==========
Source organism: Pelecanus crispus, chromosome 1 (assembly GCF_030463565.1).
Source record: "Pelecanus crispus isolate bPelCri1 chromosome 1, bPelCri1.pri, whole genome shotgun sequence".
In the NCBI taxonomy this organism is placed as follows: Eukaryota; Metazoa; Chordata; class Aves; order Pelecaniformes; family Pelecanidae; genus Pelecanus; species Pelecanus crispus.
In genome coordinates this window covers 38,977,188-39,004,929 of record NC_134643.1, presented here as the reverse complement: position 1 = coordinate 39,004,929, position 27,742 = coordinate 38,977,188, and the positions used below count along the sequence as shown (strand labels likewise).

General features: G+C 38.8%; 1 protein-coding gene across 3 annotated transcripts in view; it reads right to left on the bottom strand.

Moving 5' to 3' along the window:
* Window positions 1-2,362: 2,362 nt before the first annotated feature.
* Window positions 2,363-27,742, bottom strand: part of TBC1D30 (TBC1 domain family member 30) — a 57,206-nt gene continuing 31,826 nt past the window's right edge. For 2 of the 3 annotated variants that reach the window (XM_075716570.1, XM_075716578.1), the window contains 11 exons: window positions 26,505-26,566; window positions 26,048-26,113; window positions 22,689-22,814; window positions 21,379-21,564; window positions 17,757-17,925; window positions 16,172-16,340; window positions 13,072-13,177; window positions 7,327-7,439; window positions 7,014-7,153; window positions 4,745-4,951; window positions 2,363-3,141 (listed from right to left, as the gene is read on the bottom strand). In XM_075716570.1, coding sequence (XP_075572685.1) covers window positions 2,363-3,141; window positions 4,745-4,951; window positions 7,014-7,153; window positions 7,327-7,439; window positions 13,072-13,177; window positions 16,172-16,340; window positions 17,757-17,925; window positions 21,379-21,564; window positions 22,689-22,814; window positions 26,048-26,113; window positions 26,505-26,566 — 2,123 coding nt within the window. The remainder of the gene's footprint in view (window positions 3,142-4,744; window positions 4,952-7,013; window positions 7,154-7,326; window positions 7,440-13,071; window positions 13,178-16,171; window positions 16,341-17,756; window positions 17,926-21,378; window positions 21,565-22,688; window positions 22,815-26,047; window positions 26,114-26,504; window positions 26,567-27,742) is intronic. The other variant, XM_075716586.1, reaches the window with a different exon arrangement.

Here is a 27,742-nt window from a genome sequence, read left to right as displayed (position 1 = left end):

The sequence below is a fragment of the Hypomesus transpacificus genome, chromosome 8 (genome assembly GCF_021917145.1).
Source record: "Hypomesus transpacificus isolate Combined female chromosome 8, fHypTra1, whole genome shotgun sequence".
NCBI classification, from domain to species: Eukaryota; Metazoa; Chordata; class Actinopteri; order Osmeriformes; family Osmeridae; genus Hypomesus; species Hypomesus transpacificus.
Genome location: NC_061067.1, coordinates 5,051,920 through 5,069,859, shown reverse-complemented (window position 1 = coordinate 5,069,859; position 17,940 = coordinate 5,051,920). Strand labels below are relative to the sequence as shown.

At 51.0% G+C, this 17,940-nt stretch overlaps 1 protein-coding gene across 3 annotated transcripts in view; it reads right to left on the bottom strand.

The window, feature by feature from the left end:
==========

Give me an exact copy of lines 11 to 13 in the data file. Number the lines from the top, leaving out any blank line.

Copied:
Source record: "Hypomesus transpacificus isolate Combined female chromosome 8, fHypTra1, whole genome shotgun sequence".
NCBI classification, from domain to species: Eukaryota; Metazoa; Chordata; class Actinopteri; order Osmeriformes; family Osmeridae; genus Hypomesus; species Hypomesus transpacificus.
Genome location: NC_061067.1, coordinates 5,051,920 through 5,069,859, shown reverse-complemented (window position 1 = coordinate 5,069,859; position 17,940 = coordinate 5,051,920). Strand labels below are relative to the sequence as shown.